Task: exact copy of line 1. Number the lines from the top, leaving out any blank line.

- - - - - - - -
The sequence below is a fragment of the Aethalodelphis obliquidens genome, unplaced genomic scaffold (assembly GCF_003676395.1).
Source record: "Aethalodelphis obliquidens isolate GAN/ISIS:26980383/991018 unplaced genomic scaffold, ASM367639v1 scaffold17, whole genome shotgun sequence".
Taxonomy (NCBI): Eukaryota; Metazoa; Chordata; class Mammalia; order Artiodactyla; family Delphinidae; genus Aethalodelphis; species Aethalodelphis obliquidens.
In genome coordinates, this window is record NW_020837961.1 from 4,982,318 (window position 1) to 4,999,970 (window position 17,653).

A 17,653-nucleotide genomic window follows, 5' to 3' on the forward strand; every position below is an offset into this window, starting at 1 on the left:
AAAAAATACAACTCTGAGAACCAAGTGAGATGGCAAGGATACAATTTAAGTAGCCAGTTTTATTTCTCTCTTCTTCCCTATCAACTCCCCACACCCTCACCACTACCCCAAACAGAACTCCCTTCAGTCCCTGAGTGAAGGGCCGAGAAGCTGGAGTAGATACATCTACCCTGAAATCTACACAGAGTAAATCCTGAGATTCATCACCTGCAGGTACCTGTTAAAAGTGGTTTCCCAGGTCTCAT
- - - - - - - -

The sequence below is a fragment of the Aethalodelphis obliquidens genome, unplaced genomic scaffold (assembly GCF_003676395.1).